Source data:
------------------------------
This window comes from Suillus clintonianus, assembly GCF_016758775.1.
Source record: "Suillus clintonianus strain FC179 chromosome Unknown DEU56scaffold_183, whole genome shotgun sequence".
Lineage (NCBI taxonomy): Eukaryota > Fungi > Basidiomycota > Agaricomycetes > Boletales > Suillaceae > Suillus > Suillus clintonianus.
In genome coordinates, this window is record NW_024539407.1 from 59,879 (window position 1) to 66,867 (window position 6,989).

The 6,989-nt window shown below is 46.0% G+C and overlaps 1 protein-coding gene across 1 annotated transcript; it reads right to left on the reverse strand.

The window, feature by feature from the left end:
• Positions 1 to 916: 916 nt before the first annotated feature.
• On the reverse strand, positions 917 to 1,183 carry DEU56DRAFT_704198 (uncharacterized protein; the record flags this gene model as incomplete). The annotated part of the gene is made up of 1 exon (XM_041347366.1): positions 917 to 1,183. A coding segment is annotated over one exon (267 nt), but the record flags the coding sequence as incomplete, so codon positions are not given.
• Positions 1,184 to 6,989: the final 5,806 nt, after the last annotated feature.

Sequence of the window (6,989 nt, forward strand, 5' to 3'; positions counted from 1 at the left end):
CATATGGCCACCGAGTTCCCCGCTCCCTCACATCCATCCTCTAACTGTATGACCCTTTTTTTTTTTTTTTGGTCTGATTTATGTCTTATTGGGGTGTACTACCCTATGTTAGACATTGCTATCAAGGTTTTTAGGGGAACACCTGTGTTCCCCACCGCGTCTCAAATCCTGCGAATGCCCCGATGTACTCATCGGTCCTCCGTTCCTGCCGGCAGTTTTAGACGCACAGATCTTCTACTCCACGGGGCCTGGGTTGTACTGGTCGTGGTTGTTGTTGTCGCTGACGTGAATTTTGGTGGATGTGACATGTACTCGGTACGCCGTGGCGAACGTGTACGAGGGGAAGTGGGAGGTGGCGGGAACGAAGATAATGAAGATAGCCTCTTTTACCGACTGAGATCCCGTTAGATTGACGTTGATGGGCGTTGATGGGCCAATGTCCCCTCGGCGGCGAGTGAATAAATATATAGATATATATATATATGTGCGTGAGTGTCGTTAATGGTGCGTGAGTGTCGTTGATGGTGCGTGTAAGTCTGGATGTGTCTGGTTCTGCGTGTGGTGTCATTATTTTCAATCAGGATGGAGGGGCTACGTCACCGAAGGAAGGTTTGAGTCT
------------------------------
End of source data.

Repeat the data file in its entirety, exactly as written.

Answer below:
This window comes from Suillus clintonianus, assembly GCF_016758775.1.
Source record: "Suillus clintonianus strain FC179 chromosome Unknown DEU56scaffold_183, whole genome shotgun sequence".
Lineage (NCBI taxonomy): Eukaryota > Fungi > Basidiomycota > Agaricomycetes > Boletales > Suillaceae > Suillus > Suillus clintonianus.
In genome coordinates, this window is record NW_024539407.1 from 59,879 (window position 1) to 66,867 (window position 6,989).

The 6,989-nt window shown below is 46.0% G+C and overlaps 1 protein-coding gene across 1 annotated transcript; it reads right to left on the reverse strand.

The window, feature by feature from the left end:
• Positions 1 to 916: 916 nt before the first annotated feature.
• On the reverse strand, positions 917 to 1,183 carry DEU56DRAFT_704198 (uncharacterized protein; the record flags this gene model as incomplete). The annotated part of the gene is made up of 1 exon (XM_041347366.1): positions 917 to 1,183. A coding segment is annotated over one exon (267 nt), but the record flags the coding sequence as incomplete, so codon positions are not given.
• Positions 1,184 to 6,989: the final 5,806 nt, after the last annotated feature.

Sequence of the window (6,989 nt, forward strand, 5' to 3'; positions counted from 1 at the left end):
CATATGGCCACCGAGTTCCCCGCTCCCTCACATCCATCCTCTAACTGTATGACCCTTTTTTTTTTTTTTTGGTCTGATTTATGTCTTATTGGGGTGTACTACCCTATGTTAGACATTGCTATCAAGGTTTTTAGGGGAACACCTGTGTTCCCCACCGCGTCTCAAATCCTGCGAATGCCCCGATGTACTCATCGGTCCTCCGTTCCTGCCGGCAGTTTTAGACGCACAGATCTTCTACTCCACGGGGCCTGGGTTGTACTGGTCGTGGTTGTTGTTGTCGCTGACGTGAATTTTGGTGGATGTGACATGTACTCGGTACGCCGTGGCGAACGTGTACGAGGGGAAGTGGGAGGTGGCGGGAACGAAGATAATGAAGATAGCCTCTTTTACCGACTGAGATCCCGTTAGATTGACGTTGATGGGCGTTGATGGGCCAATGTCCCCTCGGCGGCGAGTGAATAAATATATAGATATATATATATATGTGCGTGAGTGTCGTTAATGGTGCGTGAGTGTCGTTGATGGTGCGTGTAAGTCTGGATGTGTCTGGTTCTGCGTGTGGTGTCATTATTTTCAATCAGGATGGAGGGGCTACGTCACCGAAGGAAGGTTTGAGTCT